A Brief History of Big Tax Breaks for Oil Companies

There will be subsidies: Nine decades later, “perhaps the most glaring loophole” in the tax code is still going strong.

Oil derricks and a “lake” of spilled crude in Santa Barbara, California, in 1935. Associated Press

Over the past century, the federal government has pumped more than $470 billion into the oil and gas industry in the form of generous, never-expiring tax breaks.

1926 Congress approves the “depletion allowance,” which lets oil producers deduct more than a quarter of their gross revenues. Texas Sen. Tom Connally, who sponsored the break, later admits, “We could have taken a 5 or 10 percent figure, but we grabbed 27.5 percent because we were not only hogs but the odd figure made it appear as though it was scientifically arrived at.”

1985 President Reagan takes aim at federal tax breaks. Oil and gas is one of few industries to emerge unscathed from the "showdown at Gucci Gulch." He fails to convince Congress to kill the depletion allowance for most oil wells.

1995 President Bill Clinton signs the Deep Water Royalty Relief Act, letting oil companies drill in federal waters without paying any royalties. More than 1,000 leases omit a promised price trigger, costing billions.

2005 With oil prices on the rise, President George W. Bush states, “With $55 [a barrel] oil, we don’t need incentives to oil and gas companies to explore.” But a few months later, he signs the Energy Policy Act, which expands the depletion allowance to apply to more drillers. It also lets companies write off exploration costs over two years instead of one.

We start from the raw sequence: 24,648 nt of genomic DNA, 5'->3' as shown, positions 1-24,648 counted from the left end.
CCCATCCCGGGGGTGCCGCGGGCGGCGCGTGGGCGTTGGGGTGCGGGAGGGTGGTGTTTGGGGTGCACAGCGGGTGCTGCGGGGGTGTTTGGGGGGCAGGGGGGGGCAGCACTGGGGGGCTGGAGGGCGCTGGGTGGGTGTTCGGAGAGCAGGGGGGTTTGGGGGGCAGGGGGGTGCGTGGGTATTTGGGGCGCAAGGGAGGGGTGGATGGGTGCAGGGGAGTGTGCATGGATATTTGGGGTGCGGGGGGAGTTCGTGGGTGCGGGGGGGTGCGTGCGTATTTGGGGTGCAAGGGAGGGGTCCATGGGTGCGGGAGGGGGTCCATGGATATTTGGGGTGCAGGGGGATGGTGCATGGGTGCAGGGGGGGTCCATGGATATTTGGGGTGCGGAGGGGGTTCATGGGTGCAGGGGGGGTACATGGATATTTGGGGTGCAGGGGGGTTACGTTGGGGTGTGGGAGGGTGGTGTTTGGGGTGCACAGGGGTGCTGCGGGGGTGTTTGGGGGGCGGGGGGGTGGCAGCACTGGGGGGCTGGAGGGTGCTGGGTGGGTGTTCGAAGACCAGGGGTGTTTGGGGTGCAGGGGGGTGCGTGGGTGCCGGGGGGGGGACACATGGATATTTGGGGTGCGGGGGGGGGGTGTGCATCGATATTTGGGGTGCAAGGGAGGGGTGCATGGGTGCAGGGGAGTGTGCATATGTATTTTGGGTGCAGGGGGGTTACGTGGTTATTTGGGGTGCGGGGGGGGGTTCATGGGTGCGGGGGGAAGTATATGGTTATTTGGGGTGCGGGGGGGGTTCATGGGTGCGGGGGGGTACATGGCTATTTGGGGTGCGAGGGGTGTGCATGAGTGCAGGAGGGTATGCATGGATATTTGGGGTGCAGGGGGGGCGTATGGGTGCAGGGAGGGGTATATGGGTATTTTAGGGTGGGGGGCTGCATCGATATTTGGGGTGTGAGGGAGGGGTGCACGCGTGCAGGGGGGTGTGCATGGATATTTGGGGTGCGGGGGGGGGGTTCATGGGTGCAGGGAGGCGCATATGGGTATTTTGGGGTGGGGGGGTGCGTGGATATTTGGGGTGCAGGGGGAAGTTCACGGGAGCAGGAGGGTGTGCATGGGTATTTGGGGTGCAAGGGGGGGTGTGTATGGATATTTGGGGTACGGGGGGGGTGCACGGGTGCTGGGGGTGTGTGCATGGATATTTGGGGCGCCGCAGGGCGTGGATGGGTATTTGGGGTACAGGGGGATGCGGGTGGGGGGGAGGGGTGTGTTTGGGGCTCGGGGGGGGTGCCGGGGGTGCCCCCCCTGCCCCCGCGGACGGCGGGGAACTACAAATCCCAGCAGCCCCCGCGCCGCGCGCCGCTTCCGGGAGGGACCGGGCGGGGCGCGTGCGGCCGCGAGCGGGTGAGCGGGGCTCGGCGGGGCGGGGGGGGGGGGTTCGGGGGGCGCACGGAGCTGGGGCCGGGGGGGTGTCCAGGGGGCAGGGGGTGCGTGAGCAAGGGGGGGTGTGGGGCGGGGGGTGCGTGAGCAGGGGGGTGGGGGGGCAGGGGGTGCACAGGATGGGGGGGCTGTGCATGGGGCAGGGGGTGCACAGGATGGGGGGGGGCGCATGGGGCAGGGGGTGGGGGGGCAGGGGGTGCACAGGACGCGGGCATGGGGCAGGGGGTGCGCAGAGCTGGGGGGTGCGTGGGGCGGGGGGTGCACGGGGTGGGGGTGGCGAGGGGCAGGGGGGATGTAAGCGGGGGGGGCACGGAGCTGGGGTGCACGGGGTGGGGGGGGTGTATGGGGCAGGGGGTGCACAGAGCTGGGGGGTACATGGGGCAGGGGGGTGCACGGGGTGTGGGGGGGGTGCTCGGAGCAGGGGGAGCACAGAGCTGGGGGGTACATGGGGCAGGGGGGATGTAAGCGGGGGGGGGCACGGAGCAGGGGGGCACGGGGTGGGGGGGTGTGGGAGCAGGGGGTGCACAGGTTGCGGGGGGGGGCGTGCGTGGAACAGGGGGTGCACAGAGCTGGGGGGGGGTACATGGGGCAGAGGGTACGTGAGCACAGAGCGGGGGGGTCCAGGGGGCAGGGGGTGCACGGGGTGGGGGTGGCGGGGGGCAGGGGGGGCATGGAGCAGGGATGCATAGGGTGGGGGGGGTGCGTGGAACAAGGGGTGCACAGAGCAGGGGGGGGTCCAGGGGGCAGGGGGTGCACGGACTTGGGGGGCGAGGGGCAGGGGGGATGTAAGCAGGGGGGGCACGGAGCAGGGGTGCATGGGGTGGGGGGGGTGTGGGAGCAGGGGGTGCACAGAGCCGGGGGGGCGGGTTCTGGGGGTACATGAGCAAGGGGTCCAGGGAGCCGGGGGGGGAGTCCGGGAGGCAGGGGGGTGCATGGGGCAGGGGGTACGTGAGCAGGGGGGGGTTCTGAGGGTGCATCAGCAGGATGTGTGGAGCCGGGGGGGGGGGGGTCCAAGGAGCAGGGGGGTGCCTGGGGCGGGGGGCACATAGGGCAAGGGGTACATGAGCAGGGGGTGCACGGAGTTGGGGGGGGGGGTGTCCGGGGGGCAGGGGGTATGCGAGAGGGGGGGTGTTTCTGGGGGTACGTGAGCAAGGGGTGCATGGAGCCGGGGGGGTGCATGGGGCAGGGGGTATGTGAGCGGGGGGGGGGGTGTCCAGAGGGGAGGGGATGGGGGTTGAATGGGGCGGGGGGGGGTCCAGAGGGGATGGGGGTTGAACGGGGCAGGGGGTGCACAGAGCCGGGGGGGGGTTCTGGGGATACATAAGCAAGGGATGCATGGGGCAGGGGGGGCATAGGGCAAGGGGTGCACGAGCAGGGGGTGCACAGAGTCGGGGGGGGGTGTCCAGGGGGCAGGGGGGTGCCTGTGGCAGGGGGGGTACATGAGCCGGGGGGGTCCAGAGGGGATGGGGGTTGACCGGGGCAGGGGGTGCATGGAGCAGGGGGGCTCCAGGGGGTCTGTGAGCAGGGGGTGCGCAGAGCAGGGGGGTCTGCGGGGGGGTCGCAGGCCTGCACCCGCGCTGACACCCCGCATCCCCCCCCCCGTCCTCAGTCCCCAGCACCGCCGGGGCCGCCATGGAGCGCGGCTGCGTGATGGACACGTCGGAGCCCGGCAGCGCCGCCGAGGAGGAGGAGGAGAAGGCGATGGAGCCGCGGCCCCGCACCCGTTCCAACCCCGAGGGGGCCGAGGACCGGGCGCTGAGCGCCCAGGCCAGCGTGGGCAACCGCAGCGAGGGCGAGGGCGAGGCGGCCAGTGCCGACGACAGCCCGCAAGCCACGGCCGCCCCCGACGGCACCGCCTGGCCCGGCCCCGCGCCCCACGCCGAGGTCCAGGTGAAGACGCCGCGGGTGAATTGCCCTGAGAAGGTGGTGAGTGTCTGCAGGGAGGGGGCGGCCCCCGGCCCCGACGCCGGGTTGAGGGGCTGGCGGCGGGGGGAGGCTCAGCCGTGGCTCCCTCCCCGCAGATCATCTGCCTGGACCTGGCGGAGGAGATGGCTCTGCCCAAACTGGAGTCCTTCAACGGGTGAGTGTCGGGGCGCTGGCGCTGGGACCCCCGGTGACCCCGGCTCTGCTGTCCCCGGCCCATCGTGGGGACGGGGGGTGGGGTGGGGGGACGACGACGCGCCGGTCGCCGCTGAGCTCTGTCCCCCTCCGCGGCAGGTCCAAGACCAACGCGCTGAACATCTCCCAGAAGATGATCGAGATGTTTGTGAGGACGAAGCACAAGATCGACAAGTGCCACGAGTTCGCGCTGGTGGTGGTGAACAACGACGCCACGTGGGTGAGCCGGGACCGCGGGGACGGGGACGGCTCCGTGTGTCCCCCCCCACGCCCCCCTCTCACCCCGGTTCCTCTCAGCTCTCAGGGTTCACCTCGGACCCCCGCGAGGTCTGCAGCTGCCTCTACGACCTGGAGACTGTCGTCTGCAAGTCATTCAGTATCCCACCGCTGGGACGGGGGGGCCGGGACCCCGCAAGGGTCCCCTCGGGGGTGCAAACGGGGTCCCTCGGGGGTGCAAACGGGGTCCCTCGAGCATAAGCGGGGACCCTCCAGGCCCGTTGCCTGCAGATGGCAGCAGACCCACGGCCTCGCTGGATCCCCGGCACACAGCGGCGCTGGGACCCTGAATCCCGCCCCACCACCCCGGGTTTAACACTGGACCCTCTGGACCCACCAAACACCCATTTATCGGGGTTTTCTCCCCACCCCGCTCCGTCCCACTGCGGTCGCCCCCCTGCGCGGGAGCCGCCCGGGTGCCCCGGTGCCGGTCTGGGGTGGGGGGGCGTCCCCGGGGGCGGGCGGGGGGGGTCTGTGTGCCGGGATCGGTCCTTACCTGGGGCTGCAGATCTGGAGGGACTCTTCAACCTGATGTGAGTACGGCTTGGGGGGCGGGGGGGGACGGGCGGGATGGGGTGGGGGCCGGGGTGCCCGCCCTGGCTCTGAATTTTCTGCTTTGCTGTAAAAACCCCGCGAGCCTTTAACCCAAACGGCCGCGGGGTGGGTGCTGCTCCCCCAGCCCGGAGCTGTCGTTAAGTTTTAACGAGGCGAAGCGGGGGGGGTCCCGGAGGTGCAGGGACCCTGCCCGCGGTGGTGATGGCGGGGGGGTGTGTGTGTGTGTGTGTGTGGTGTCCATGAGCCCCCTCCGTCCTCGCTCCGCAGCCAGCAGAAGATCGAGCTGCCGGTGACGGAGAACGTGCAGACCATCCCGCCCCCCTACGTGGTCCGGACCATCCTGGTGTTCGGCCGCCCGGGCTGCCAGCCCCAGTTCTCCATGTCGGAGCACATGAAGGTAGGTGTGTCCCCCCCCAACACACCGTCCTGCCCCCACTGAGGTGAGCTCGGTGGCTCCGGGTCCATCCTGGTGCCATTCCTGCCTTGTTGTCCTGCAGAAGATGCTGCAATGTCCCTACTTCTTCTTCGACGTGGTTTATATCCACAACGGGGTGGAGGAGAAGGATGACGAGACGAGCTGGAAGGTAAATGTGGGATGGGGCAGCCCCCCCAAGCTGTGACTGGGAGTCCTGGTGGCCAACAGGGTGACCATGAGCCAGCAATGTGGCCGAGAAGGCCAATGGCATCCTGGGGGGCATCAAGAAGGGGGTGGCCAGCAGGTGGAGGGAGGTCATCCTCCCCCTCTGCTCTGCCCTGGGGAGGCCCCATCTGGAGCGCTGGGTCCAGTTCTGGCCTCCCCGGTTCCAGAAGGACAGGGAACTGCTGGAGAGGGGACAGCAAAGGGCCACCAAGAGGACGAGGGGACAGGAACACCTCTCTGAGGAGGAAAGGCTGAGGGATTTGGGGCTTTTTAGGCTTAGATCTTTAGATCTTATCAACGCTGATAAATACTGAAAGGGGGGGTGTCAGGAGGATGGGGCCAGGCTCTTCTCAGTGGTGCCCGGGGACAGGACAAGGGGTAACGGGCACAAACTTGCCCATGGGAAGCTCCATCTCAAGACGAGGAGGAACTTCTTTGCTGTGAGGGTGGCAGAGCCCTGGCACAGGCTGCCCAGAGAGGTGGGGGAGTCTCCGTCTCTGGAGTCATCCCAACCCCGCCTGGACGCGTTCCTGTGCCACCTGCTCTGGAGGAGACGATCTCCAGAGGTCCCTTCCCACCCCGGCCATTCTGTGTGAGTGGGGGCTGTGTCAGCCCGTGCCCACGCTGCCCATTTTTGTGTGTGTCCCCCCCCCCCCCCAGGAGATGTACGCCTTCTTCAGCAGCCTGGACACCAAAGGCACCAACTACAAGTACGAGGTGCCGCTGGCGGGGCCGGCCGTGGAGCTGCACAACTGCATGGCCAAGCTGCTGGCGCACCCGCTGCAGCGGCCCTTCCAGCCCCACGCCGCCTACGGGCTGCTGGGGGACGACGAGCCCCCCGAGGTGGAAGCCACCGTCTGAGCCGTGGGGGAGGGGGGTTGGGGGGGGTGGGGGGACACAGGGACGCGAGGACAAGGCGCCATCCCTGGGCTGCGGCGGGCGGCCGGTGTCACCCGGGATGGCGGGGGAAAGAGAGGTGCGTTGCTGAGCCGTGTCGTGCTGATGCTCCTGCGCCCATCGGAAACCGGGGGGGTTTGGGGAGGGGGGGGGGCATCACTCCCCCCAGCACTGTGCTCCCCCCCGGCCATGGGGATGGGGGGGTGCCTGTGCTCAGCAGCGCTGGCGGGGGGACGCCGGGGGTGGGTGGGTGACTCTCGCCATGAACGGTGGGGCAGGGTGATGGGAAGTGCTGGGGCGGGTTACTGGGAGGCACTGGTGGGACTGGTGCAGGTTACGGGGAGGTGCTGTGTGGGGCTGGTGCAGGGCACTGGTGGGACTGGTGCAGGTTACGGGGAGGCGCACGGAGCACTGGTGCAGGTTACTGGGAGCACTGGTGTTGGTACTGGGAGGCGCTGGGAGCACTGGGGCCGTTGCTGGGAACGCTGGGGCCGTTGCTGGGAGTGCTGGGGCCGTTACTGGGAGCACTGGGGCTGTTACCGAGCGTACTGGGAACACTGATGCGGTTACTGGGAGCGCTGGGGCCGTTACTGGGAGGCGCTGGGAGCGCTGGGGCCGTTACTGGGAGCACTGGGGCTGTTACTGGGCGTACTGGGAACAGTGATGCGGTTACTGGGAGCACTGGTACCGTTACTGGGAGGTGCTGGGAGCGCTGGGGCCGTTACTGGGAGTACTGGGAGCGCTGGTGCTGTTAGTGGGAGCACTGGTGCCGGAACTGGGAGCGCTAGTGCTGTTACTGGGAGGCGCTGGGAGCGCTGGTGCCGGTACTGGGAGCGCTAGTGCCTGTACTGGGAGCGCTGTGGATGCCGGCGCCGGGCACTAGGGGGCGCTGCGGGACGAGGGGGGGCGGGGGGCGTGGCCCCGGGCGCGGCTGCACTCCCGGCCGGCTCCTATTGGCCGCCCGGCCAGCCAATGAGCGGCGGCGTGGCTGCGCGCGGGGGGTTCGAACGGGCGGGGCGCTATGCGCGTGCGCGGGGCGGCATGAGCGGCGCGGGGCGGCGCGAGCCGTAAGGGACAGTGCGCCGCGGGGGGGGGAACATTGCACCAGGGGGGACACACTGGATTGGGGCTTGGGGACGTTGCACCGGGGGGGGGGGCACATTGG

2007 Illinois Sen. Barack Obama introduces the Oil sense (Subsidy Elimination for New Strategies on Energy) Act, which would repeal the depletion allowance and suspend royalty-free leases in the Gulf of Mexico. The bill dies in the Democratic-controlled Senate Finance Committee. A House bill that would have expanded tax credits for renewable energy and energy conservation also dies.

2013 Despite talk of everything being “on the table,” oil’s tax perks survive the fiscal-cliff negotiations.
Congressional Democrats introduce five bills targeting tax giveaways for oil and gas companies. Their death is all but assured, especially in the Republican-controlled House.
In April, Obama introduces his 2014 budget, which includes $23 billion for renewable energy and energy efficiency over 10 years and permanent tax cuts for renewable power generation. It also would end “inefficient fossil fuel subsidies.” In contrast, the gop budget proposed by Wisconsin Rep. Paul Ryan targets “federal intervention and corporate-welfare spending” by cutting subsidies for renewables. Tax breaks for oil are left untouched.

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